Together, Our Attorneys’ Combined Strengths Make Them a Formidable Defense Team for Clients Throughout Indiana

Together, Our Attorneys’ Combined Strengths Make Them a Formidable Defense Team for Clients Throughout Indiana

3 locations where Indiana’s castle doctrine applies

On Behalf of | May 14, 2024 | Criminal Defense

Those accused of violent crimes in Indiana may have several ways to defend against those allegations. Some people can prove that they were not present during an altercation or that another party was the one who engaged in physical violence. Other people admit that they became aggressive toward another person but may insist that doing so did not break the law.

People in Indiana have the right to engage in acts of self-defense when they are in fear for their physical safety. That right is particularly strong in certain environments. Under Indiana’s current laws, the castle doctrine protects people who engage in self-defense in certain locations.

An individual’s residence

The castle doctrine typically applies to the interior of someone’s home. People have the right to protect themselves against unwanted intrusion by those with criminal intentions. If someone forces entry into a private residence, the people occupying that residence have the right to use physical force in self-defense. There is no need to attempt to leave the situation or retreat prior to using physical force in defense of a private residence in Indiana.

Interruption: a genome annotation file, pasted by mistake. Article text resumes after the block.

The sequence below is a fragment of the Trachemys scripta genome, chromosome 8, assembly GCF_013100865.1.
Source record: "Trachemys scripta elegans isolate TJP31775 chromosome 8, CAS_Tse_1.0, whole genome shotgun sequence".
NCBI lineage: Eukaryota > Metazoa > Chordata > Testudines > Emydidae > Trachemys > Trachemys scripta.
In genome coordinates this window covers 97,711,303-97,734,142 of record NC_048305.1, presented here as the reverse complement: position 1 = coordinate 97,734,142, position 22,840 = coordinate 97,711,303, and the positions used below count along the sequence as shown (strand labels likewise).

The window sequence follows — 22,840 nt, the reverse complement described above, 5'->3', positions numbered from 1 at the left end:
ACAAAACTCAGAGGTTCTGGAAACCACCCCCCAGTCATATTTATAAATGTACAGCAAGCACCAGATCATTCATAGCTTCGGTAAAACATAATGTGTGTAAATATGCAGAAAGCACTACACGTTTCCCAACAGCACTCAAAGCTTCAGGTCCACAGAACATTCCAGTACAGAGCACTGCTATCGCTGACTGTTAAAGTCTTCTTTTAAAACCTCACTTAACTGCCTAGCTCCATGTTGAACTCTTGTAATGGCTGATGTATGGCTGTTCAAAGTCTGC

The curtilage around a home

Exterior spaces of a residential home also have protection under Indiana’s castle doctrine. Legal professionals refer to the spaces outside of a home that are extensions of someone’s living space as the curtilage of the home. The curtilage might include a garage, deck, porch or yard. Outside spaces regularly accessed as part of someone’s living space could be part of their curtilage. Any space included in the curtilage of a residential space is potentially a location where someone can engage in self-defense without first attempting to retreat.

An occupied vehicle

A vehicle is technically property, not a residence. However, the statute establishing castle doctrine protections in Indiana also references occupied vehicles. Whether an assailant opens the driver-side door to pull someone out of a vehicle or tries to enter the back seats to threaten someone, people occupying a vehicle can use physical force to defend themselves against that incursion into their space.

Individuals familiar with Indiana’s robust self-defense laws can more effectively respond to allegations of violent criminal activity. Proving that someone acted in self-defense according to the castle doctrine could help them avoid a criminal conviction.